This week's column follows up a thought that I shared with you last week. I suggested that one of our most difficult religious tasks is to "see ourselves as if we had personally left Egypt." I stated that it required a skill of imagination which most of us lack.
Each parsha, for the next many Shabbatot, provides us with a not-to-be-missed opportunity to prepare ourselves, intellectually and spiritually, for the wonderful holiday which lies ahead.
They called him a horse thief. That was the worst possible epithet that one could hurl at a young man in the early 19th-century shtetl, or village, of Czernovitz. Back then, a horse was a very necessary item, and many of the townspeople spent all of their hard-earned savings to procure one. Losing one's horse often meant losing one's livelihood.
This has got to be one of the oldest "rabbi" jokes in the entire repertoire of American Jewish humor. It tells us of the young rabbi, fresh from rabbinical school, who addresses his first several sermons to his new congregation on the varied subjects of meticulous Sabbath observance, refraining from malicious gossip, honesty in business, and the avoidance of inappropriately familiar behavior with other men's wives.
Since my early childhood, I've associated the day after Chanukah with sad feelings, feelings of loss. After all, for eight consecutive days, we celebrated with hallel v'hodaah, with praise and thanksgiving, with special foods and songs, and gifts.
There are many ways to interpret biblical texts. Some commentaries take a literal approach, others probe for deeper meanings.
It is not just in teaching texts that we must adjust our teaching to the maturity level of our audience. We must do so all the more when we discuss the nature of the divine.
I invite you to imagine yourself as Adam or Eve. Put yourself in their shoes. Remember that, as the very first humans, they had a most unique perspective on every aspect of a newly created world. Their reactions to their surroundings and to each other had no precedent.
Sometimes even the corniest of old jokes has a profound lesson to teach us...
It is the last Sabbath of this year. In just a few days we usher in a New Year, and by the time we read the next Torah portion it will already be the year 5774.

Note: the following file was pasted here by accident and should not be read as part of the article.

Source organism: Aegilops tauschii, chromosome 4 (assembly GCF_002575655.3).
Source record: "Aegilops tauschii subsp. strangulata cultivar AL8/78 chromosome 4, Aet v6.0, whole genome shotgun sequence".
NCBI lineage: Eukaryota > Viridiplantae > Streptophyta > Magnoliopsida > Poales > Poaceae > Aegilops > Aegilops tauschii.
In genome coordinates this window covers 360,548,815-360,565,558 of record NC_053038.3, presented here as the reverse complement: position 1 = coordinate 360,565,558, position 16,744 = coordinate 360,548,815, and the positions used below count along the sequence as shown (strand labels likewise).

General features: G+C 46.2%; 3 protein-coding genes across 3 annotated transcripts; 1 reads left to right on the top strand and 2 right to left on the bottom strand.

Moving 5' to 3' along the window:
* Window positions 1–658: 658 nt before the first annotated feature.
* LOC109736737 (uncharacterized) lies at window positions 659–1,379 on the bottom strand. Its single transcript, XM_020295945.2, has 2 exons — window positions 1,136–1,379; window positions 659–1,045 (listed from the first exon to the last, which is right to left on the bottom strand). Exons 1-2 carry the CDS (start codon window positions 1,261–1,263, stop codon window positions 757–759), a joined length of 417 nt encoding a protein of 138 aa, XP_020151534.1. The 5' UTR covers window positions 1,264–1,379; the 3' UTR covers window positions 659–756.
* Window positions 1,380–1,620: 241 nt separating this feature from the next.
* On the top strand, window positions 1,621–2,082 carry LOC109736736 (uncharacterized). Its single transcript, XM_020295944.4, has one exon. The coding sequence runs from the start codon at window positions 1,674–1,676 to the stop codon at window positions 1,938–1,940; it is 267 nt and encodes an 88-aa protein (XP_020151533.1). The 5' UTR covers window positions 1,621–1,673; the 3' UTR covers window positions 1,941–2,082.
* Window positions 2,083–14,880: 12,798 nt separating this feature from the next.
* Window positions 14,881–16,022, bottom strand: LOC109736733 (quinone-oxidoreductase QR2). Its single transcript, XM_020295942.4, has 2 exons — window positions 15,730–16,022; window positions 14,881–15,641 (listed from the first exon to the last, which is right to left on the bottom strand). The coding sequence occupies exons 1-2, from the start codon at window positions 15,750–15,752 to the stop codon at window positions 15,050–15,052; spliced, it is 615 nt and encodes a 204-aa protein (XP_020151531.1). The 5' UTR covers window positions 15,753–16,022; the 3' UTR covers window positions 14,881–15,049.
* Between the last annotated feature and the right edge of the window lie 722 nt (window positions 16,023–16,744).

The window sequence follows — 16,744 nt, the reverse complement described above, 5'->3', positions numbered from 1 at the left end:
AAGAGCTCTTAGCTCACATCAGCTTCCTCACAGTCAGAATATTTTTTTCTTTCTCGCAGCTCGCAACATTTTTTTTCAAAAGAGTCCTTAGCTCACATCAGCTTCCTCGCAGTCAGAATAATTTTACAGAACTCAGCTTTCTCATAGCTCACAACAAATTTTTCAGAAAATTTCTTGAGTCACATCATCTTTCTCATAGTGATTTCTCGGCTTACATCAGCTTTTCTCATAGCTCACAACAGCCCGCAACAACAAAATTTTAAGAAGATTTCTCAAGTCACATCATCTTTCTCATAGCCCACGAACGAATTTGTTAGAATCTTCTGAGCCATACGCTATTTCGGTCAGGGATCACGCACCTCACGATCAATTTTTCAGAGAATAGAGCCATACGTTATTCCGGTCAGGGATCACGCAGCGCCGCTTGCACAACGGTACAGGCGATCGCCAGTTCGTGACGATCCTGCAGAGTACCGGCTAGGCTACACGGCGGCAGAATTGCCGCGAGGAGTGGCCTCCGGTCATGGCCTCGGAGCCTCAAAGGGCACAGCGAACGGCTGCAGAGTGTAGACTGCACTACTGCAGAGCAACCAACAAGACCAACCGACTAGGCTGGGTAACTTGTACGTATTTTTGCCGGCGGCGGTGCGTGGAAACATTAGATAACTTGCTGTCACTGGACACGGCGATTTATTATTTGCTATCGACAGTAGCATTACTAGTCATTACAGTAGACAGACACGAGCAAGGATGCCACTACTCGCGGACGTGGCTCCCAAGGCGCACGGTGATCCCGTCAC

For many of us, the first pieces of wisdom which we learned were from nursery rhymes and schoolyard jingles. Sometimes these childish lessons had value, but more often they were off the mark and had the effect of distorting a truer perspective on life.
I have kept my time-worn copy of Roget's Thesaurus in my personal library since I was in the seventh grade. It was given to me by my teacher, a Mr. Zeller, who introduced me to the beauty of language and who first stimulated my fascination with words. He taught me to use this thesaurus in order to use language effectively and with precision.
How drastically has our world changed! Even as many communities have gradually "reopened," we now realize that things may never be quite the same as they were just a short time ago.
For the past several months, we have all been struggling with the terrible COVID-19 pandemic. We have heard our share of sad and tragic stories, and many have had to cope with very frightening events. But, on more than one occasion, we have also read about, and sometimes even witnessed, uplifting and inspiring episodes that have helped us cope with the situation constructively.
It was a lesson I learned long ago, when I was a high school classroom teacher. I was new at this line of work, and found that my greatest challenge was to find ways to motivate the students. I tried various approaches, which all were basically attempts to motivate by giving. I tried giving special prizes and awards, granting extra privileges, and even resorting to outright bribery in order to get the students to pay attention, do their homework, and learn the subject matter.